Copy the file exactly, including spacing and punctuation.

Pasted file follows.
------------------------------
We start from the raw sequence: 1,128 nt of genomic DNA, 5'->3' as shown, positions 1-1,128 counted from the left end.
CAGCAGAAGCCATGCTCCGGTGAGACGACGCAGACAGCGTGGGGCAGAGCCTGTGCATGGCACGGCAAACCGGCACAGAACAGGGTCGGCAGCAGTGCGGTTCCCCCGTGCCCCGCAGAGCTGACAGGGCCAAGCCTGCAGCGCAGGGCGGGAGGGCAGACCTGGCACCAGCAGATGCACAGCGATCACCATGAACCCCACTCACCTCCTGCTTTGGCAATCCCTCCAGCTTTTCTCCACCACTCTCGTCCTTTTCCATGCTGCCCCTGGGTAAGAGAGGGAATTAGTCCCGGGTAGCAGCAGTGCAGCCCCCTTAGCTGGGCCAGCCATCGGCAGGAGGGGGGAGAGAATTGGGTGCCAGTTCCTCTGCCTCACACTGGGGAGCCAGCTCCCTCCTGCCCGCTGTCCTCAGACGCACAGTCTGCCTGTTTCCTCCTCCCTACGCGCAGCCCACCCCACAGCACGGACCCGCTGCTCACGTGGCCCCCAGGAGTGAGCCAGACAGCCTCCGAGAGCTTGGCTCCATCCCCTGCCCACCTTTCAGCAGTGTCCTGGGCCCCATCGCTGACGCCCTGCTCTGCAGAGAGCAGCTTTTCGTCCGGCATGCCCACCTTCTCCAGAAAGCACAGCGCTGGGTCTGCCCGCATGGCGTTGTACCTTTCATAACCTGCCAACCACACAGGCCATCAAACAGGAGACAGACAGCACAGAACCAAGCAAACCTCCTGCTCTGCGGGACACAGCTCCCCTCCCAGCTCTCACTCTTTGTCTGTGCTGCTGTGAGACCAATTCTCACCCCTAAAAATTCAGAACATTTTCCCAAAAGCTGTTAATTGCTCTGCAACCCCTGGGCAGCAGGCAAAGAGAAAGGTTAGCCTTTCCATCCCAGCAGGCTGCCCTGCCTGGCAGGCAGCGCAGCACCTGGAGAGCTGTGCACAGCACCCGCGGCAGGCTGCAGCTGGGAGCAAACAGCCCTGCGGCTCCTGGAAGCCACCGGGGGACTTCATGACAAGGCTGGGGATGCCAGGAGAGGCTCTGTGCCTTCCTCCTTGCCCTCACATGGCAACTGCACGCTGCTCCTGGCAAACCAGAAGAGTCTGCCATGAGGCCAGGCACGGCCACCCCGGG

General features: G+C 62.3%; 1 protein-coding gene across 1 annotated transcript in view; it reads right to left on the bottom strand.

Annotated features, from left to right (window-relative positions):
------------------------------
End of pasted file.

We start from the raw sequence: 1,128 nt of genomic DNA, 5'->3' as shown, positions 1-1,128 counted from the left end.
CAGCAGAAGCCATGCTCCGGTGAGACGACGCAGACAGCGTGGGGCAGAGCCTGTGCATGGCACGGCAAACCGGCACAGAACAGGGTCGGCAGCAGTGCGGTTCCCCCGTGCCCCGCAGAGCTGACAGGGCCAAGCCTGCAGCGCAGGGCGGGAGGGCAGACCTGGCACCAGCAGATGCACAGCGATCACCATGAACCCCACTCACCTCCTGCTTTGGCAATCCCTCCAGCTTTTCTCCACCACTCTCGTCCTTTTCCATGCTGCCCCTGGGTAAGAGAGGGAATTAGTCCCGGGTAGCAGCAGTGCAGCCCCCTTAGCTGGGCCAGCCATCGGCAGGAGGGGGGAGAGAATTGGGTGCCAGTTCCTCTGCCTCACACTGGGGAGCCAGCTCCCTCCTGCCCGCTGTCCTCAGACGCACAGTCTGCCTGTTTCCTCCTCCCTACGCGCAGCCCACCCCACAGCACGGACCCGCTGCTCACGTGGCCCCCAGGAGTGAGCCAGACAGCCTCCGAGAGCTTGGCTCCATCCCCTGCCCACCTTTCAGCAGTGTCCTGGGCCCCATCGCTGACGCCCTGCTCTGCAGAGAGCAGCTTTTCGTCCGGCATGCCCACCTTCTCCAGAAAGCACAGCGCTGGGTCTGCCCGCATGGCGTTGTACCTTTCATAACCTGCCAACCACACAGGCCATCAAACAGGAGACAGACAGCACAGAACCAAGCAAACCTCCTGCTCTGCGGGACACAGCTCCCCTCCCAGCTCTCACTCTTTGTCTGTGCTGCTGTGAGACCAATTCTCACCCCTAAAAATTCAGAACATTTTCCCAAAAGCTGTTAATTGCTCTGCAACCCCTGGGCAGCAGGCAAAGAGAAAGGTTAGCCTTTCCATCCCAGCAGGCTGCCCTGCCTGGCAGGCAGCGCAGCACCTGGAGAGCTGTGCACAGCACCCGCGGCAGGCTGCAGCTGGGAGCAAACAGCCCTGCGGCTCCTGGAAGCCACCGGGGGACTTCATGACAAGGCTGGGGATGCCAGGAGAGGCTCTGTGCCTTCCTCCTTGCCCTCACATGGCAACTGCACGCTGCTCCTGGCAAACCAGAAGAGTCTGCCATGAGGCCAGGCACGGCCACCCCGGG

General features: G+C 62.3%; 1 protein-coding gene across 1 annotated transcript in view; it reads right to left on the bottom strand.

Annotated features, from left to right (window-relative positions):